After an underwhelming 2-0 home loss to New York City FC on MLS’s 2018 opening weekend, Sporting Kansas City has scored seven goals, gained back-to-back wins, and has jumped into a tie for first-place in the Western Conference. And much of the two-game run has been on the shoulders of its midfield trio, a trio that has been become a fluid, interchangeable, three-headed monster.
But if you want to put a label on each in this long-time-in-forming-midfield, you could …
The #8 box-to-box midfielder and general destroyer would be Roger Espinoza, the 31-year-old MLS, two-time Honduran FIFA World Cup and Wigan Athletic FA Cup winning veteran.
The #6 holding midfield general would be Ilie Sanchez, the 27-year-old Spaniard, a FC Barcelona-raised veteran of the Spanish and German leagues who came to Kansas City last year and provided stability and an enviable calm and wisdom on the ball, solidifying a critical area for Sporting KC.
But neither of them, like Sporting’s “#10”, have a football school named after them (The Municipal School of Football Felipe Gutiérrez in Lautaro, Chile), and neither has been named the MVP of the Dutch Eredivisie nor won the Copa America.
The #10 playmaking midfielder would be newcomer Felipe Gutierrez, the 27-year-old veteran of the Chilean Primera league and La Liga in Spain, in addition to his time in the Netherlands, and the 2014 FIFA World Cup.
Yes, you could put traditional labels on them … But you would be wrong.
Ilie, though the most clearly defined of the three, is very capable of playing short passes into the box for a penetrating forward or long balls that split defenders for an onrushing back or winger.
Espinoza, thus far in 2018, has two assists (well on his way to exceeding his career high of five) and has regularly sprayed the ball all over the field (a la Ilie), often making the pass that leads to the pass that becomes the assist.
Gutierrez, surprisingly, has no assists in the record book. Yet. He is the flair, the flick over the defense to the forward bursting into the box, the incisive sharp-angled pass to a diagonal running player in the midfield, the diagonal ball behind the wide back putting the winger into the box. On the dribble, he is the deceptive step-over, the quick change of pace or slight of foot that throws off the defender, the space-exploiting penetrative burst forward. And he is all over the field doing dirty work, currently leading MLS with 20 tackles and ranking sixth with 29 duels won.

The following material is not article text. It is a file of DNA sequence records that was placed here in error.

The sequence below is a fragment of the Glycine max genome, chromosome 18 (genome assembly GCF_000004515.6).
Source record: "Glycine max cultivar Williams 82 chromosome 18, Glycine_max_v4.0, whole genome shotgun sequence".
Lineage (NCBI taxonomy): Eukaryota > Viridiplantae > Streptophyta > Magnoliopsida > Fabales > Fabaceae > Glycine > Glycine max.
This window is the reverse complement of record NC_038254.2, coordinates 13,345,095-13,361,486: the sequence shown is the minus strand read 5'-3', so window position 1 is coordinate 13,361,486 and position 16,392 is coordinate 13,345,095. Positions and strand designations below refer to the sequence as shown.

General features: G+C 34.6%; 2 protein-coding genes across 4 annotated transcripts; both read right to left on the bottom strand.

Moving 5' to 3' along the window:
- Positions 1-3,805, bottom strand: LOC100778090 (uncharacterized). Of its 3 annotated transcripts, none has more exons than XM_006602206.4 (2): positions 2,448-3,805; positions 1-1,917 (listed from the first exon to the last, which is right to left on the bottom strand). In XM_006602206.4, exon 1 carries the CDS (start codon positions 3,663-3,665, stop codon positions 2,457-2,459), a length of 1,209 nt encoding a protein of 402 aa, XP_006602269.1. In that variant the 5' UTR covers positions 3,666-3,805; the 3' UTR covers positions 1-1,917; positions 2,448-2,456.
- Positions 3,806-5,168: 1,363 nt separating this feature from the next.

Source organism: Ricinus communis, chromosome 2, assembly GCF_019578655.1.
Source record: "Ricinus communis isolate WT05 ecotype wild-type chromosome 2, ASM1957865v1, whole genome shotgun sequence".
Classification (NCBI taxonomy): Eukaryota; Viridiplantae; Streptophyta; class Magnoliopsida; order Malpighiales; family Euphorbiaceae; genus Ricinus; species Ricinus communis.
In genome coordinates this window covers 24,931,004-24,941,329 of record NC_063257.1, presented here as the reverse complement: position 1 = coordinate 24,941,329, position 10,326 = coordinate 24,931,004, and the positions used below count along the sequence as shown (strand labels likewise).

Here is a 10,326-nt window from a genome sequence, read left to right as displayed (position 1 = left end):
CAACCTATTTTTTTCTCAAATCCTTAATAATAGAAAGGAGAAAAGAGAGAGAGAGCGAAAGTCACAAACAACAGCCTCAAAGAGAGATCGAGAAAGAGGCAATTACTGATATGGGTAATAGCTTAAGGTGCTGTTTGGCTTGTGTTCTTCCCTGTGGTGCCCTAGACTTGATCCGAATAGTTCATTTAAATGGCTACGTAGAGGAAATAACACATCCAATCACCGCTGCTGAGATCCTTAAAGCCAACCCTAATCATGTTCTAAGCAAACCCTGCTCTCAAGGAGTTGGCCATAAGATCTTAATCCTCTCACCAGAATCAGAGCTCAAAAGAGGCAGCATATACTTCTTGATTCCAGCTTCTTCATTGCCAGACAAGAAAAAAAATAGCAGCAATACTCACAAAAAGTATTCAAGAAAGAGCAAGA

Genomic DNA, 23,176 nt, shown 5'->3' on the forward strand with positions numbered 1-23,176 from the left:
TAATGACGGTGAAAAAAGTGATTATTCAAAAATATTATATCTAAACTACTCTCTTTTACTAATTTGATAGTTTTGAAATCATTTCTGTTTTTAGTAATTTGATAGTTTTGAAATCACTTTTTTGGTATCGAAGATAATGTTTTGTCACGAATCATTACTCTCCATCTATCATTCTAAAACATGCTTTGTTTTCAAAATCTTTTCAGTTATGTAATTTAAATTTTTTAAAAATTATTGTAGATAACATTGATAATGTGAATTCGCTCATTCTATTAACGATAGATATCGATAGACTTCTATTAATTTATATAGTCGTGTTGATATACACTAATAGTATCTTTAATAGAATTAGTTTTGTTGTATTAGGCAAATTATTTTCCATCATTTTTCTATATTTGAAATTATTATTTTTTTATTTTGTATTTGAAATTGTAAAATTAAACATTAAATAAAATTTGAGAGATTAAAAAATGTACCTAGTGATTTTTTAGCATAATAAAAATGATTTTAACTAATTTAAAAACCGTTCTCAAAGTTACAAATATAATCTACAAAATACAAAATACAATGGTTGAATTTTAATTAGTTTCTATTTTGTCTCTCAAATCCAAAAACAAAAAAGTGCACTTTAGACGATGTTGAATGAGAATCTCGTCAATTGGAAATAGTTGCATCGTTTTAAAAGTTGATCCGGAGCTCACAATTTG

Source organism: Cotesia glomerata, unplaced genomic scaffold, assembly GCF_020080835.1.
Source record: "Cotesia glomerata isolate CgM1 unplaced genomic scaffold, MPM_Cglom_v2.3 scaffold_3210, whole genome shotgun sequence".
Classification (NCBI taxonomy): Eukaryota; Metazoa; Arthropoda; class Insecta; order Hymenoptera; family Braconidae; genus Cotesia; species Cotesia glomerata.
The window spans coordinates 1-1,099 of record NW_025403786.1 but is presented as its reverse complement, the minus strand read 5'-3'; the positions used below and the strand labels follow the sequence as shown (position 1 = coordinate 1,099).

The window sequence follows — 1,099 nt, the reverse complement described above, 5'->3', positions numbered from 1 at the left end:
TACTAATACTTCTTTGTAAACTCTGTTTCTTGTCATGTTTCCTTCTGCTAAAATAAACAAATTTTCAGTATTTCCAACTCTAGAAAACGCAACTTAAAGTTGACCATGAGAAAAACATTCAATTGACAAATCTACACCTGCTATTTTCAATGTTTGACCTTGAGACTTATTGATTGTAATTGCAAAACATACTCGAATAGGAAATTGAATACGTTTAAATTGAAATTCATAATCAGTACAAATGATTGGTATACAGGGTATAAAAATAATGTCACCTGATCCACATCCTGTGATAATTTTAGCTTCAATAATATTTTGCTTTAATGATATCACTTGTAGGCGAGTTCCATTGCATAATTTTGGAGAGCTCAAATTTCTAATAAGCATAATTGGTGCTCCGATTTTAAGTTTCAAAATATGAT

“[Felipe] is going to have teams worrying, which means more room for me, more room for Ilie and the front three guys,” said Espinoza. “That’s great that he brings all those qualities - very technical, good passer of the ball, gets on the end of things, gets in the box, and tries to score. When we are defending and teams pin us in, he’s right there helping too.”
Sporting Kansas City manager Peter Vermes has often referred to Espinoza and Gutierrez as two #10s, while pundits (like our own Thad Bell) see them more as two #8s.
Espinoza sees their roles differently.
“Eights are the new number 10s. Back then, the number 10 was pretty much a guy who didn’t defend as much, didn’t play tactical, they were everywhere. The game has become more tactical, so they decided to turn the number 10s into the number 8s,” he said. “So you have to do both roles. It’s a little difficult. If I’m in a position where I can be a number 10 and be able to connect with the front three, then I’ll be a number 10, and Felipe covers with Ilie and vice-versa. That’s the role we have to take. It’s a lot of responsibility, but we like it.”
An 8 or a 10 or a 6 is not expected to score goals. That’s mostly the job of the wingers and the center forward, the #9, in the 4-3-3 that Sporting KC employs. Here, Gutierrez has distinguished himself, despite not being touted as goal scorer.
After a brace against Chicago Fire in week two’s 4-3 away win and his game-winner against San Jose Earthquakes last Saturday in the 3-2 win, Gutierrez is second in the MLS scoring chart and is the first Sporting KC player ever to score three goals in his first three regular season appearances.